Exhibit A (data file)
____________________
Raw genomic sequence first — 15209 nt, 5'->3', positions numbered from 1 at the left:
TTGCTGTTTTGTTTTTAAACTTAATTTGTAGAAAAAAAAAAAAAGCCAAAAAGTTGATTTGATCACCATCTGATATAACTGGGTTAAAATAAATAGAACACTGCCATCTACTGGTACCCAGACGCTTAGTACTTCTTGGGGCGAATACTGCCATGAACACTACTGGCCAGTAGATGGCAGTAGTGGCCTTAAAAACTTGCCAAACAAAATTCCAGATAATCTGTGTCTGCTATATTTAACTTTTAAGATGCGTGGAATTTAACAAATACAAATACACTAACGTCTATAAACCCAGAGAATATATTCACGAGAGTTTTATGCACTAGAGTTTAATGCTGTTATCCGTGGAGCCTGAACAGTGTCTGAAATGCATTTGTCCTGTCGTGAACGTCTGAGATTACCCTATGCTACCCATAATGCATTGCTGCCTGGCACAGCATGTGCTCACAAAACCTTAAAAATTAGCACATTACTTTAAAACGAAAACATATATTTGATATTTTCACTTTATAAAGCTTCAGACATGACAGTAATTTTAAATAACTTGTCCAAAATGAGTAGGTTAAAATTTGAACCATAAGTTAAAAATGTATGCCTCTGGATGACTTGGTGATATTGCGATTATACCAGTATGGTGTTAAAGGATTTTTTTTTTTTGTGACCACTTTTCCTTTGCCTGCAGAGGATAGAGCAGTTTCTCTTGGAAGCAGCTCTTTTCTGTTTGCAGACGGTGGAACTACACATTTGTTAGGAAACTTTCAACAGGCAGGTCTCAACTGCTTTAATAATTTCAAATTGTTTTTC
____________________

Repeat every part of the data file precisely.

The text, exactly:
Raw genomic sequence first — 15209 nt, 5'->3', positions numbered from 1 at the left:
TTGCTGTTTTGTTTTTAAACTTAATTTGTAGAAAAAAAAAAAAAGCCAAAAAGTTGATTTGATCACCATCTGATATAACTGGGTTAAAATAAATAGAACACTGCCATCTACTGGTACCCAGACGCTTAGTACTTCTTGGGGCGAATACTGCCATGAACACTACTGGCCAGTAGATGGCAGTAGTGGCCTTAAAAACTTGCCAAACAAAATTCCAGATAATCTGTGTCTGCTATATTTAACTTTTAAGATGCGTGGAATTTAACAAATACAAATACACTAACGTCTATAAACCCAGAGAATATATTCACGAGAGTTTTATGCACTAGAGTTTAATGCTGTTATCCGTGGAGCCTGAACAGTGTCTGAAATGCATTTGTCCTGTCGTGAACGTCTGAGATTACCCTATGCTACCCATAATGCATTGCTGCCTGGCACAGCATGTGCTCACAAAACCTTAAAAATTAGCACATTACTTTAAAACGAAAACATATATTTGATATTTTCACTTTATAAAGCTTCAGACATGACAGTAATTTTAAATAACTTGTCCAAAATGAGTAGGTTAAAATTTGAACCATAAGTTAAAAATGTATGCCTCTGGATGACTTGGTGATATTGCGATTATACCAGTATGGTGTTAAAGGATTTTTTTTTTTTGTGACCACTTTTCCTTTGCCTGCAGAGGATAGAGCAGTTTCTCTTGGAAGCAGCTCTTTTCTGTTTGCAGACGGTGGAACTACACATTTGTTAGGAAACTTTCAACAGGCAGGTCTCAACTGCTTTAATAATTTCAAATTGTTTTTC